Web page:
The Central Bank of Nigeria (CBN) has what I can only deem a penchant for mind-boggling policies. In the past year, it has placed a limit on International transactions when using a naira card, and it keeps reducing that limit.
First, it was $200 a month, then it was reduced to $100, $50, and, I hope my eyes are deceiving me, $20 a month.
On paper, policies like these are intended for good effects, but things are not so straightforward in Nigeria. Paying for subscriptions is about to become tedious and the only winners would be the black market.
Well, what do I know?
Today, I'll be discussing:
- Nigerian proptech problems
- Fantasy football in MENA
- Meta's role in Kenya's elections
A sour day for Nigerian proptech
On one hand, there's a housing deficit in Nigeria's most populous city, Lagos; and on the other, there's the affordability challenge, further tilting the supply-demand scale out of the reach of the house-hunter.
It's hard to miss Oluwanifemi's voice as she laments about the perils of house hunting in Lagos on a recent episode of the Techpoint Africa Podcast – Hope as a Service – a struggle she, myself, and our newest teammate, Michael, have befriended.
Now, imagine a startup assuring you that you can get an apartment with ease and conveniently pay your rent monthly at an affordable rate? Sounds too good to pass up on right? Well, I, personally, never looked at it twice.
A certain Nigerian startup, Rent Small Small, made such a promise to Nigerians sometime in 2019. However, following a recent investigation by Technext, the proptech startup has repeatedly reneged on these promises leaving its customers with sour stories.
The investigative piece exposed sub-par practices and leadership negligence from the startup.
If anything, this once again puts a big question on how much impact proptech startups can have on Africa's housing problems.
How deep does this rot run? Why solving Nigeria’s housing problem is beyond proptech startups for now
Meta's role in Kenya's elections
It's election time again, and Facebook parent company, Meta, has found itself in the thick of things again.
What's happening? Kenya's elections are coming up in August 2022, and we're gearing up for presidential, legislative, and county-level elections.
Last week, Meta promised to let people know who is running a political ad they see on the platform; while equipping political advertisers with tools to reach their supporters. It also promises to verify advertisers before allowing them to place ads.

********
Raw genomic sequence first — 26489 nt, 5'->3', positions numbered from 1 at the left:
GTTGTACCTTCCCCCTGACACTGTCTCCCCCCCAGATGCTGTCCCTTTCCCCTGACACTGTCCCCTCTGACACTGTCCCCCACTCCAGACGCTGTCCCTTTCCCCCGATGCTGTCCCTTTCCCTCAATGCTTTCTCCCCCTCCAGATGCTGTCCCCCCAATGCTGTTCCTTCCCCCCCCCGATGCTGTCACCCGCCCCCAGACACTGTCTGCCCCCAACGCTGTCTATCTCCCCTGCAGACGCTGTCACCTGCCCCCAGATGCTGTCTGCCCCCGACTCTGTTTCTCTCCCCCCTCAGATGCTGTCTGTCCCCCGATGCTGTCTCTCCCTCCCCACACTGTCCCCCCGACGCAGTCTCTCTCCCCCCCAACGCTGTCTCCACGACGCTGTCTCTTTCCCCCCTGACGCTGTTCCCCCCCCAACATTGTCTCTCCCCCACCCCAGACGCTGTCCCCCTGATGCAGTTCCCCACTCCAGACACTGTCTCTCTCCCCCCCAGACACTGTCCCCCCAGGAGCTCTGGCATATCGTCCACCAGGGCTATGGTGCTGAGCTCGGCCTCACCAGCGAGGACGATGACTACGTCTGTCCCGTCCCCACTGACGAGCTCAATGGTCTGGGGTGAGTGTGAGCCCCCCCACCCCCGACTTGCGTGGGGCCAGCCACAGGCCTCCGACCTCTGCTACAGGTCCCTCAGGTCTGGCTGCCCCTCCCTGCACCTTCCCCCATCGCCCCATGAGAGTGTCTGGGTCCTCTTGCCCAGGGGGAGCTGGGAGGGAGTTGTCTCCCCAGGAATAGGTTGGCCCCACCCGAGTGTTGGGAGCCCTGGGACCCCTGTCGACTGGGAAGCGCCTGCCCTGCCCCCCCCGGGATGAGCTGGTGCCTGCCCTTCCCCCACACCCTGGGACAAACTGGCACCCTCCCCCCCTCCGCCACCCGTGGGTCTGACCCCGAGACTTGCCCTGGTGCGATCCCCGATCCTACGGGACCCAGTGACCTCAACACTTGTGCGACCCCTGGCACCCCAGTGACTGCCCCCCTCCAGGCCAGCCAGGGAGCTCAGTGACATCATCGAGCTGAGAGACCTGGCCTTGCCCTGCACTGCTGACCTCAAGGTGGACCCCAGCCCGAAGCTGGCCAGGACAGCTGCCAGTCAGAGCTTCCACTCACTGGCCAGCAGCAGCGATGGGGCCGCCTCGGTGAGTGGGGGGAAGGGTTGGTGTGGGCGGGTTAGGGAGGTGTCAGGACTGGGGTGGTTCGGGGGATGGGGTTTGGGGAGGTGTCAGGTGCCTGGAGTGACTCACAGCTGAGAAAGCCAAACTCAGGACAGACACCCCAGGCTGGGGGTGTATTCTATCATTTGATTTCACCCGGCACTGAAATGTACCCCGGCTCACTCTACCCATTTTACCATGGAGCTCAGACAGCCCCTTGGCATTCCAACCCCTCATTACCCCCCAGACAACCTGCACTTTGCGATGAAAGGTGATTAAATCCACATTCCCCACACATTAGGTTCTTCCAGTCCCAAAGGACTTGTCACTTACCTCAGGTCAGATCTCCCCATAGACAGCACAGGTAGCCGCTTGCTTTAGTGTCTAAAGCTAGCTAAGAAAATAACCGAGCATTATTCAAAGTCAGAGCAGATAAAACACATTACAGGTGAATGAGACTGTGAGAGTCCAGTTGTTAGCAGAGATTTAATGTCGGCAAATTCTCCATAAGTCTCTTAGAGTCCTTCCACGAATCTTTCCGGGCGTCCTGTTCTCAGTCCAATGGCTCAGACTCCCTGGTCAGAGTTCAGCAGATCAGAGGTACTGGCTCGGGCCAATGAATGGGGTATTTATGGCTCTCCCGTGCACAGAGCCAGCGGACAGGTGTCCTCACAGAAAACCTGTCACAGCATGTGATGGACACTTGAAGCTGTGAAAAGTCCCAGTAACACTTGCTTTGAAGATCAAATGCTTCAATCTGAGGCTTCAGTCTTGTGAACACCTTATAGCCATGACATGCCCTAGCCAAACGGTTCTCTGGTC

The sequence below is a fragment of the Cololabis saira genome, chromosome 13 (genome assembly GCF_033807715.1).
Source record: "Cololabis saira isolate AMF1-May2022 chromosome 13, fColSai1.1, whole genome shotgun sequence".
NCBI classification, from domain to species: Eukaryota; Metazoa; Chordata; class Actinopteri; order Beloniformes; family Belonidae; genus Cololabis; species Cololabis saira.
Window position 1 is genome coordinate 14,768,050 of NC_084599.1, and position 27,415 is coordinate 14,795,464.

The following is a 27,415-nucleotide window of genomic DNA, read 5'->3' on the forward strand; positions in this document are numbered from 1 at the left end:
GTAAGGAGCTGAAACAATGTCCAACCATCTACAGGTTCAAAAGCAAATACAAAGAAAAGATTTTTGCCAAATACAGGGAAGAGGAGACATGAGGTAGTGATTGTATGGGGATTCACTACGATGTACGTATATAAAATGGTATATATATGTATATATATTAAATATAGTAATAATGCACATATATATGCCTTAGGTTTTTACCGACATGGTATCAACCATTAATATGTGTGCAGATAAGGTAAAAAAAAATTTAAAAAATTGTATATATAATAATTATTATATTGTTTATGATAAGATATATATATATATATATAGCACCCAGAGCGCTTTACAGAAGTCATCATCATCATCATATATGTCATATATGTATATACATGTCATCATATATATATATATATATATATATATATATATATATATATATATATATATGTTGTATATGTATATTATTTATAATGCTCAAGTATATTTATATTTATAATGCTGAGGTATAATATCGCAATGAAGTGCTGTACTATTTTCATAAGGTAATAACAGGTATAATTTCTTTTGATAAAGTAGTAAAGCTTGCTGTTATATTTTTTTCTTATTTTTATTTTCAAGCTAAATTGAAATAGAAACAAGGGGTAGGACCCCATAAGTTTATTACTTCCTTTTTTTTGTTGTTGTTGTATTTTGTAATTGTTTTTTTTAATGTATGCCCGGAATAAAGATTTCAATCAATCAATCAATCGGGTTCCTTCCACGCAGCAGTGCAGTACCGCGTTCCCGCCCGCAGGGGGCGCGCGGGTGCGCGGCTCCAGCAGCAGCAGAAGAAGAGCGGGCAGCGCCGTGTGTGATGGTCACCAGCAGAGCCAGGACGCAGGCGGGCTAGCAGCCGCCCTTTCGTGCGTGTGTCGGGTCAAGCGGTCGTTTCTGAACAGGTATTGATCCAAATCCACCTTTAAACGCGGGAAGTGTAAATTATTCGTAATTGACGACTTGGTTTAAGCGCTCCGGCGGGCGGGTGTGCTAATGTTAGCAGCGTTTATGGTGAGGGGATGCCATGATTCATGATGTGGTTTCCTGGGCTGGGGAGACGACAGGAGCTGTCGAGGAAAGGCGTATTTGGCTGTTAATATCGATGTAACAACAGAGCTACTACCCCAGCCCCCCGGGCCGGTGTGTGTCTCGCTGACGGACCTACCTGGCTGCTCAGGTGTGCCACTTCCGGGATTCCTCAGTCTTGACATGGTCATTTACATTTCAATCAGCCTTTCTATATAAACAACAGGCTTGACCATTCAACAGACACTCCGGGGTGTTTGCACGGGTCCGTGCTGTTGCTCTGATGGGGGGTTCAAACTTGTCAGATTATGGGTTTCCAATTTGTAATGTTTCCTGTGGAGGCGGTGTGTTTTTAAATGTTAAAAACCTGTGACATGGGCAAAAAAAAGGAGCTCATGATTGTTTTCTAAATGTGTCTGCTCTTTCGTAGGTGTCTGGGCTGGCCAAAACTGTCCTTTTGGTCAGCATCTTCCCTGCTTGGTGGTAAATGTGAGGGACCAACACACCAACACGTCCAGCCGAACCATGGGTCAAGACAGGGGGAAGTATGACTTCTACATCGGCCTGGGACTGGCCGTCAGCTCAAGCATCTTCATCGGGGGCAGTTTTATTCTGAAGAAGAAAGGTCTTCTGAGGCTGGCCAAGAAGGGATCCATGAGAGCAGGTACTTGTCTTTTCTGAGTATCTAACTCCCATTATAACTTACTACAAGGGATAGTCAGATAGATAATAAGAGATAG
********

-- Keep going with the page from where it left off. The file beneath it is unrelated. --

The ads, according to the tech giant, will be placed on a searchable database to aid fact-checking and transparency.
Probably unrelated: In February 2022, Mozilla Foundation alleged that Spanish Advocacy group, CitizenGO, had been paying Kenyan influencers between $10 - $15 to spread misleading information about two important bills currently undergoing discussions in the Kenyan parliament.
The big picture: I probably don't need to state that social media platforms like Facebook, Instagram, and Twitter are becoming forces of nature. With such power, comes great responsibility, and these platforms seem to be putting the gears in place to fight against misinformation.
But there are significant questions that need to be answered. Should big, primarily profit-driven, corporations be the custodians and watchdogs of marquee moments in a society like elections?
The shadow of Cambridge Analytica, one of the biggest global scandals in recent memory, looms large whenever election conversations come up.
This has led to the Web3 buzz, which aims for a more decentralised and collaborative Internet. Even Elon is reportedly "giving serious thought" to a platform that adheres to free speech.
But we're left with the question " Who decides what and why?".
Let's move on to more joyful stories.
Funding for fantasy football
On the news: Egyptian fantasy football startup, Eksab, has raised $3m to expand its fantasy football platform across MENA and Africa.
Why is this relevant? Saying football fandom is a big deal in Africa is probably an understatement. I can't count the number of times our Lead Sub-editor, Precious, has used a football analogy to explain several personal situations and it sticks like glue.
Fantasy football is also becoming a bigger deal as it gives football fans the opportunity to immerse themselves in the beautiful game like never before, and make money while doing so.
Go deeper in the news: Eksab gets $3M to scale its fantasy football platform across MENA and Africa
The big picture: While betting platforms are popular in Africa, fantasy football companies have not yet poured out in droves. While startups like Draftkings and Fanduel grace countries like Canada, few people are recreating such experiences for the millions of football fans in Africa.
However, while the English Premier League and other European leagues have dominated fandom in Africa, support for local football remains relatively minimal.
What I'm listening to/reading/watching
- Elon Musk thinking about creating a new social media platform
- The US Admitted a Group of Russians at the Border Under Secret Deal With Mexico
- The race to be India’s electric vehicle capital
- Fluidcoins is looking for a business development and sales manager. If you’d like to be paid in crypto apply here
- Kippa needs someone to head its engineering team. Apply here
- Techpoint Africa is looking to hire a woman for the role of an associate VISUAL DESIGNER. This you? Send a pitch with your portfolio to [email protected]
- Want to be a tech sis? Then Microsoft's LEAP Apprenticeship Programme in partnership with Tek Experts could be for you. Apply here
- Get rewarded for gaining tech skills at the Microsoft Spring Skills Challenge. Details here
- Identitypass is hiring. Check out available roles
- CarePay is looking for a customer success officer and a pricelist coding intern. Find out more and apply here and here